The Key To Happiness: Work
By Dave Reynolds, Inclusion Daily Express
September 18, 2006
CARDIFF, WALES--I'm going to tell you something now that you already knew: It is better to have a job than to not have a job.
But you don't have to take my word for it.
Just listen to Professor Mansel Aylward, Director of Cardiff University's Centre for Psychosocial and Disability Research.
"The evidence is quite compelling that being at work is good for happiness and is also good for health."
Last Thursday, Aylward spoke about his analysis of data from the Office of National Statistics showing a strong connection between employment, income and emotional and physical well-being.
"There is a positive link between the feeling of happiness and level of health, so being out of work is very dangerous," he said. "If you look at the suicide rate of young adult males, it is 40 times greater for those out of work than those who have a job -- that is a figure we can't neglect."
"Even if we look at the whole spectrum, people out of work are six times more likely to commit suicide than those in work."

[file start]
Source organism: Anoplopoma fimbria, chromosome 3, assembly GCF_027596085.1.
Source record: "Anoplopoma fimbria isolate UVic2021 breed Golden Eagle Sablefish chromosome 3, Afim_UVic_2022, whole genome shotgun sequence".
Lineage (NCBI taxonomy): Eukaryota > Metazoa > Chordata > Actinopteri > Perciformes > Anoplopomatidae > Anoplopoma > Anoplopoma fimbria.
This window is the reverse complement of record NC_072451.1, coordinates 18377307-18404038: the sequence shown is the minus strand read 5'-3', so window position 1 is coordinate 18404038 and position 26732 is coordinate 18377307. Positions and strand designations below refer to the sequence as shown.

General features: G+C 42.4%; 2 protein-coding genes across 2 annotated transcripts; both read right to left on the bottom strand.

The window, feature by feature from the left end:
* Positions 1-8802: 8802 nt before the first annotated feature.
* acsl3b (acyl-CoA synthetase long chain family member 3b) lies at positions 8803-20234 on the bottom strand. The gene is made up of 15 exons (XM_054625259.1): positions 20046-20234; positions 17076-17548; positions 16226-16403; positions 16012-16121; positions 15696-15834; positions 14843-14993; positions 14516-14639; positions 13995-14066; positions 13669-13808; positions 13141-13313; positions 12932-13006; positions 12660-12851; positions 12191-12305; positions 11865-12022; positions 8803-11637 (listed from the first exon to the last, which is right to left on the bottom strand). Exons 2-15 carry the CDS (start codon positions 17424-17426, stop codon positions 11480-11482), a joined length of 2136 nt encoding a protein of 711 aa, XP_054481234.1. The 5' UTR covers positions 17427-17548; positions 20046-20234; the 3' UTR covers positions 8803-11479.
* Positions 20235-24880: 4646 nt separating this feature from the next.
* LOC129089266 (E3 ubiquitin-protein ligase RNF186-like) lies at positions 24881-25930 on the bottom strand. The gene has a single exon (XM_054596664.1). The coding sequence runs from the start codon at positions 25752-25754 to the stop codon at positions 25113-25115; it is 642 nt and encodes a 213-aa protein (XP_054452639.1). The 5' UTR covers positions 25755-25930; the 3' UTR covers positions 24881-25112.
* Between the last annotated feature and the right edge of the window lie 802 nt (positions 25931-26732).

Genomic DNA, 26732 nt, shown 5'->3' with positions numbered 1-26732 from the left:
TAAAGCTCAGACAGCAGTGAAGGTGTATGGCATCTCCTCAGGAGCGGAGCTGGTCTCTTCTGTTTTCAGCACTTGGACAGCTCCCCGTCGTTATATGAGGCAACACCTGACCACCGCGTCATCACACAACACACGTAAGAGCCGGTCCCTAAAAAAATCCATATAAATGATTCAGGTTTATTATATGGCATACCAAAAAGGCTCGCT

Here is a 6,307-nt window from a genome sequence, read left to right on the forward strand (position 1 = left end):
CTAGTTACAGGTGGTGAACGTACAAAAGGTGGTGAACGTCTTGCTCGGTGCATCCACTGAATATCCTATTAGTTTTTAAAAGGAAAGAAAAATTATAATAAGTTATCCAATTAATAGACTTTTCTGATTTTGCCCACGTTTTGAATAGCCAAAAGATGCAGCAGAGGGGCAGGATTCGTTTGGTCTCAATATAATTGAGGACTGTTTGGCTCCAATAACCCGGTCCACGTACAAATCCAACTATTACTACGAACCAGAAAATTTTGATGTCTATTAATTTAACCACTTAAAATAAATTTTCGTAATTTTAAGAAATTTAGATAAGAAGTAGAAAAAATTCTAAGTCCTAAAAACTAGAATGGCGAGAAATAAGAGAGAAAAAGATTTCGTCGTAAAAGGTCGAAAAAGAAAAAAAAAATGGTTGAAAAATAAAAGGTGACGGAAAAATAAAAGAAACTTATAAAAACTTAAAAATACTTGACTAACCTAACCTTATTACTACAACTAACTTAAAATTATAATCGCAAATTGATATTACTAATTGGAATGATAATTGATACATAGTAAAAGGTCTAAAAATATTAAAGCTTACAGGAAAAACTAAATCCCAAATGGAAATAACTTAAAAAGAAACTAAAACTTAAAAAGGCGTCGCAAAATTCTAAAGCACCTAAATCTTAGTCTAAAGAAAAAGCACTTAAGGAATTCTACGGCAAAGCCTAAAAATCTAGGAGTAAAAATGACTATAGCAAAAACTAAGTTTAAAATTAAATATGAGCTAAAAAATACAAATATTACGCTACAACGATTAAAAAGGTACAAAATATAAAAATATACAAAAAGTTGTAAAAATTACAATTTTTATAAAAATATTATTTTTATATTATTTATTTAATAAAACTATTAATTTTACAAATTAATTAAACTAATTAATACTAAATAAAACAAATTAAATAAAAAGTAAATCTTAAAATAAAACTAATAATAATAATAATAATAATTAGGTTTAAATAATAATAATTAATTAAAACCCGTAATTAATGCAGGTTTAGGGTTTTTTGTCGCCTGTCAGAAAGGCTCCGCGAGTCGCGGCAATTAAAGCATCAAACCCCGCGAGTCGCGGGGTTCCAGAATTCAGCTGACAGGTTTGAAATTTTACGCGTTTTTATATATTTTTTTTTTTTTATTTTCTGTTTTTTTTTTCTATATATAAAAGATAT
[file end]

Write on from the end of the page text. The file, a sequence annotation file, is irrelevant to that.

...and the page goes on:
Aylward found that medical conditions such as heart disease, diabetes and cancer are higher for unemployed individuals. He concluded that being out of work for six months can carry the same health risks as smoking 20 packs of cigarettes a day.
Aylward said that even if you don't like your job for one reason or another, it's likely you have a social network of colleagues there, and that you feel that you are doing something important.
And even though many of us say we want to win the lottery so we can quit work and be happy, Aylward said his research shows that lottery winners are happier right after winning the lottery, but that their happiness levels soon come back to where they were before they won. The same thing happens for people who experience a life-changing event, such as a car accident, he said.
"People who have won the lottery and people who have had serious accidents, that leave them paraplegic for example, do have very different levels of happiness immediately afterwards, but after several months, their levels of happiness return to a similar level as those before the event."
Working 'makes us happy (The Evening Standard)